Dr. Nathan Wolfe
Special to CNN
Last week I was stranded in London by Eyjafjallajokull. As I waded through the throngs at St. Pancras station in London hoping to catch one of the few seats available on the train bound for Paris, I thought back to the fear and disruption during the first days of the swine flu (A/H1N1) epidemic roughly a year ago.
Natural threats, whether they be eruptions or epidemics, have the potential to disrupt our lives, and as I watched the media report on the eruption and heard disgruntled passengers complain, it became clear that many saw these distinct natural events in a very similar light.
Almost to a person, my fellow stranded travelers felt that both Eyjafjallajokull and swine flu were examples of government and media hyper-responsiveness. Two events, over-blown by scientists, politicians, and journalists either focused on advancing their careers or covering their backsides. Most felt that neither the eruption nor pandemic was deserving of the inconvenience, fear, and economic disruption that they had caused.
The desire to put these kinds of events in the same category must be tempting. While responding to true threats is clearly important, in a globally interconnected and instantly informed world, there is too much risk ‘noise’ and many of the events labeled as threats come to nothing, so the fact that busy people say ‘here we go again’ and continue with their days is not surprising and perhaps on some level even rational.
Yet all risks are not created equal. The worst scenario in the case of Eyjafjallajokull would have likely been a single downed airplane. And while the loss of hundreds of lives is tragic, the response to that loss would have been clear and definitive: all planes would have been grounded until safety was assured. The loss of those lives would not have been in vain; they would have prevented further deaths.
Swine flu, on the other hand was a very different beast. In the minds of those of us who study epidemics, it was an amazingly powerful force of nature. H1N1 was a virus that went from infecting no one to infecting perhaps a quarter of the human population. Viral fireworks! And while it certainly did kill, the fact that it didn’t kill on a massive scale was simply good luck. Had H1N1 been even nominally more deadly (even much less deadly for example than H5N1, the bird flu) it would likely have been the biggest catastrophe of the decade, killing hundreds of thousands if not millions.
The difference between these threats is nicely encapsulated by a concept in epidemiology called the basic reproductive number or Ro. For any epidemic, Ro is simply the average number of subsequent infections that each new case results in. If, on average, each case of a new epidemic leads to more than one subsequent infection, the new epidemic has the potential to grow and if, on average, each case leads to less than one subsequent infections it will peter out. The elegant concept helps epidemiologists distinguish between epidemics likely to ‘go viral’ and those likely to go extinct. It’s basically a measure of scalability, and a threat like swine flu is highly scalable while an eruption clearly is not. And that these sorts of risks are being conflated is not only surprising, but also dangerous.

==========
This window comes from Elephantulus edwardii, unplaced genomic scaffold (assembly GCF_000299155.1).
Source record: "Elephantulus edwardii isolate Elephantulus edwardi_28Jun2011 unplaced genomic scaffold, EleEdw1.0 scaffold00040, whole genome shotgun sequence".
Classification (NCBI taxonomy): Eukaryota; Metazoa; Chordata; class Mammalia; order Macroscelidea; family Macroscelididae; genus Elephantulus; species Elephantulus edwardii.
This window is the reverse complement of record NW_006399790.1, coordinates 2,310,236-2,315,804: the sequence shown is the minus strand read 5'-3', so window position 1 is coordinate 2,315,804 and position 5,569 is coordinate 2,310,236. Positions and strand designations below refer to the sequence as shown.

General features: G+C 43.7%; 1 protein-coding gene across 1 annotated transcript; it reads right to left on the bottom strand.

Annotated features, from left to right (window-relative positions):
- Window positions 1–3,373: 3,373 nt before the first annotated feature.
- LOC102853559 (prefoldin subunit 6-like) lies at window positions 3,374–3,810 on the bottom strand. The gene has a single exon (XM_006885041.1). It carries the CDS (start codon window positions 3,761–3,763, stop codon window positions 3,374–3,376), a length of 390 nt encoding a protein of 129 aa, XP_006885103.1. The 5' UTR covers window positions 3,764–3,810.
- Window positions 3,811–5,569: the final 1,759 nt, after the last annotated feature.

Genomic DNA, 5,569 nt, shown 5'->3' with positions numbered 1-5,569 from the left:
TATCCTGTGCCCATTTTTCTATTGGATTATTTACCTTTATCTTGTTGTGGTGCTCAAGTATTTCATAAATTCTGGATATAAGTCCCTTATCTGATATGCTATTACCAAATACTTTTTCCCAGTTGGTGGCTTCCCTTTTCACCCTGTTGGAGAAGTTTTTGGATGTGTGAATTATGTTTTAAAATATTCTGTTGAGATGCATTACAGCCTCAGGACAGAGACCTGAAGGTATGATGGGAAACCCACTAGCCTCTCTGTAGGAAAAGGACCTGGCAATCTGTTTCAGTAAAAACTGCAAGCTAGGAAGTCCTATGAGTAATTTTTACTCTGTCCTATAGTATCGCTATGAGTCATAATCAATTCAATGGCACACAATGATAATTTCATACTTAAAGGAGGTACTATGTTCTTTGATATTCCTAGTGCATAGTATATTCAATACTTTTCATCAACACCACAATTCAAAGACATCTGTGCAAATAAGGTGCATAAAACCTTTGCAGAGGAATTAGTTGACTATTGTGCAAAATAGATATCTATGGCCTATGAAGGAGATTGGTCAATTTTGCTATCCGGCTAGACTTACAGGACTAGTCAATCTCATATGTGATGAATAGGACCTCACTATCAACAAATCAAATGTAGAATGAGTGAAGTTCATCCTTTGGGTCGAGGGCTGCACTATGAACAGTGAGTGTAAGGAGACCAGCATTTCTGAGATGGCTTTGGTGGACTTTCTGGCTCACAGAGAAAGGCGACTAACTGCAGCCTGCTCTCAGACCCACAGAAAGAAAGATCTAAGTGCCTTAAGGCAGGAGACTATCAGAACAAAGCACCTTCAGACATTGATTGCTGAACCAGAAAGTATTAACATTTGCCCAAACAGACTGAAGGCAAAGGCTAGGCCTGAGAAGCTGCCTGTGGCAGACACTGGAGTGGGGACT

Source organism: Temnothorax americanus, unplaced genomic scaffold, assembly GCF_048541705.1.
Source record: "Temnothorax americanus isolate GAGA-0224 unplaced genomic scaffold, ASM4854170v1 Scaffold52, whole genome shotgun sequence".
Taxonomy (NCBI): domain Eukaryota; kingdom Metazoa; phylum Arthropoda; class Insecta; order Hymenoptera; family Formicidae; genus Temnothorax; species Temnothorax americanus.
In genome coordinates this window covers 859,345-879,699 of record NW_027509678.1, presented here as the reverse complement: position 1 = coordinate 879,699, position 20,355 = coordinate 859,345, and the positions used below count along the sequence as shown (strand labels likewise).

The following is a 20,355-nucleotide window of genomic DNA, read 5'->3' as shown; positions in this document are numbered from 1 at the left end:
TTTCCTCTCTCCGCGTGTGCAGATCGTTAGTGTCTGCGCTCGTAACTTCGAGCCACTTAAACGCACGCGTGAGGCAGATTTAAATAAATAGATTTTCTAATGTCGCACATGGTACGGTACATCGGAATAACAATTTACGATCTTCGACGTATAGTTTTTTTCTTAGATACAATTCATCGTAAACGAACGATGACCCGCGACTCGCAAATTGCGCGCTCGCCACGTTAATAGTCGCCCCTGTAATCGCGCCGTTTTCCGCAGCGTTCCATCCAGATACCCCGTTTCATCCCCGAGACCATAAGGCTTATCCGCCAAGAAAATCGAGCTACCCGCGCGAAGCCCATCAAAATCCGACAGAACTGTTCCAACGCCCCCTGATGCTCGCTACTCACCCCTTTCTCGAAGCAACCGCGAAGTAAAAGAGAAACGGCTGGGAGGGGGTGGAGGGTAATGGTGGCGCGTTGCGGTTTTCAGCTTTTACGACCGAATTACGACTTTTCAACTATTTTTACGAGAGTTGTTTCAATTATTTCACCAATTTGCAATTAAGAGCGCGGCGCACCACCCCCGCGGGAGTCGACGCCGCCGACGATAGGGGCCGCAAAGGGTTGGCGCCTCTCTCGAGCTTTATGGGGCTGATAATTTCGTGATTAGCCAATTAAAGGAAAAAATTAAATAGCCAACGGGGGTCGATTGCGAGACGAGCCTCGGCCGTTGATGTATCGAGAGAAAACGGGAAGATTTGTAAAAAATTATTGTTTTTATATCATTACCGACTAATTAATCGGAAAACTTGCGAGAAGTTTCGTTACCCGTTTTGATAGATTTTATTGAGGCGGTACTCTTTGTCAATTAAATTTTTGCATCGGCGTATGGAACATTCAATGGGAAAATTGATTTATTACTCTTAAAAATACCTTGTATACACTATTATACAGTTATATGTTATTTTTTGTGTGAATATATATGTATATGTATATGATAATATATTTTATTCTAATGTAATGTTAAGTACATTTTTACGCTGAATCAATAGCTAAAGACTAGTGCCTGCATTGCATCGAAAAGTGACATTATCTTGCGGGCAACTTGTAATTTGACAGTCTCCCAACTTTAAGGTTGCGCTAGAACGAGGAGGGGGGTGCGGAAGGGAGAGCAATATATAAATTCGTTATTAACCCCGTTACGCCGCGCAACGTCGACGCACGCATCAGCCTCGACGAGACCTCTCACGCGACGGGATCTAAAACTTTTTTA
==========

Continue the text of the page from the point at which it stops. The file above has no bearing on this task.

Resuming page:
How risks are perceived is not a trivial matter. Take Eyjafjallajokull, for example. If the maximum realistic loss associated with travel is a single airplane, it must be weighed against the maximum possible losses associated with road accidents that will certainly increase as people drive instead of using relatively safe air travel. In the case of swine flu, on the other hand, the potential costs of not rushing to develop a vaccine or working to decrease transmission could have been global and catastrophic.
And risk literacy, the ability to distinguish between different levels of risk severity, is not something only for policy makers. Effective response to natural disasters depends on people and how well they follow instructions. The constant barrage of threats articulated by the media has lead to chronic risk habituation and the only way to break that log-jam is for people themselves to understand risk, and be able to assess the differences between different kinds of disasters and how best to respond to them.
Officials responsible for dealing with natural disasters of all sorts bemoan the lack of scientific literacy among the general public, feeling that if only people better understood the way epidemics, volcanoes or hurricanes worked they might better heed warnings. And that is likely true. But despite the noble objective of broad scientific literacy, we cannot wait for it to occur. What’s needed urgently is a much more narrow effort to increase risk literacy: the capacity for all people to understand the basic features of threats associated with true risk so they can best interpret risk noise and understand how to respond.
If we cannot accurately distinguish between the highly divergent risks that Eyjafjallajokull and swine flu hold for humanity, we are not well placed to respond to the next real threat when it occurs.
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